Signs are tremendously important in human culture. And God knew that and that’s why He sent a herald for the Messiah. He sent John the Baptist to be an indication that Jesus was coming shortly after him, and it’s not like the religious leaders weren’t looking for the right sign. They were actually looking for the right sign, but when they were confronted with it, they chose to reject it rather than to acknowledge that it existed.

The ultimate proof that exists that John the Baptist was actually the forerunner for the Messiah, and that his ministry actually pointed to Jesus took place during the baptism of Jesus. John was waiting for this Messiah, and we know from the Gospel of John that John the Baptist acknowledged that he did not know that Jesus was the Messiah until after he baptized Him. You see, John knew who Jesus was, John and Jesus were related because Mary and Elizabeth were cousins. It is extremely possible that they knew one another before this baptism scene that we find in all four Gospels.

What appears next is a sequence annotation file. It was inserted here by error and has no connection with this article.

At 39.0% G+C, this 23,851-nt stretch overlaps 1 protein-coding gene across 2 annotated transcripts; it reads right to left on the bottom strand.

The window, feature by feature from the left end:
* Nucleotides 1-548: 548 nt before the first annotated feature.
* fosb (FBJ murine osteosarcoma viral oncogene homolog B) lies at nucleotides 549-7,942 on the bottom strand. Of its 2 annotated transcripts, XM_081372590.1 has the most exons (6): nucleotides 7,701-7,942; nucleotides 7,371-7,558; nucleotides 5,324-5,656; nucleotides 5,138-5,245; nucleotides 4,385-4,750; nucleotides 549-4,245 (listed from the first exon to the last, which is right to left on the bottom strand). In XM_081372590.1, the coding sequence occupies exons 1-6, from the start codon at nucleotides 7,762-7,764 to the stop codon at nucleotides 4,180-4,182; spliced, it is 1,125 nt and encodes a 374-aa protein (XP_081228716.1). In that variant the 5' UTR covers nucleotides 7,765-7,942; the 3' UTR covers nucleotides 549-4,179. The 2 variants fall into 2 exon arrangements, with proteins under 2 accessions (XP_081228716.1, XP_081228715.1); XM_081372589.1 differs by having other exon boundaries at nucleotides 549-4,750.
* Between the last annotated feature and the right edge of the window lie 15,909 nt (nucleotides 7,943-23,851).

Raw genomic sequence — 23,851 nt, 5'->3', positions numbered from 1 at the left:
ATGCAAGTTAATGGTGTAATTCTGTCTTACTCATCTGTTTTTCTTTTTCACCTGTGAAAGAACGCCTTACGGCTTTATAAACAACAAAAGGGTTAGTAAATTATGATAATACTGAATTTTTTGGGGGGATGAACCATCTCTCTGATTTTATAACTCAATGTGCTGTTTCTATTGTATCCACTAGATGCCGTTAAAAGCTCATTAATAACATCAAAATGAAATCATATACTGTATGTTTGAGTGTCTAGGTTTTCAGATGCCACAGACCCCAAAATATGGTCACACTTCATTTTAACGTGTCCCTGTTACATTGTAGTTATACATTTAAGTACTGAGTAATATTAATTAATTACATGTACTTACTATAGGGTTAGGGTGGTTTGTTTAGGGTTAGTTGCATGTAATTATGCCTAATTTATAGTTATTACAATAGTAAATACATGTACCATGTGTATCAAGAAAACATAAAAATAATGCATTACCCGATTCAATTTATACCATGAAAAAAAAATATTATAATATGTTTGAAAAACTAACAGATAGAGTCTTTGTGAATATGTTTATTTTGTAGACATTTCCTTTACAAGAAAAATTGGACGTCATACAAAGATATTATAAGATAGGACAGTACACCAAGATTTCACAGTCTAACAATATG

A Ministry of Repentance Led to a Ministry of Salvation

John is doing his ministry, he is preaching his message of repentance, and people are coming from all over Israel to be baptized by him. He is having a very successful ministry. And at some point, Jesus comes down to be baptized by him and John, whether he was prompted with the Holy Spirit, or whether John knew that Jesus’s life was exemplary, he tries to stop Jesus from getting baptized. He tries to say, “You don’t need to be baptized,” and that’s important to look at because the whole point of John’s baptism was repentance.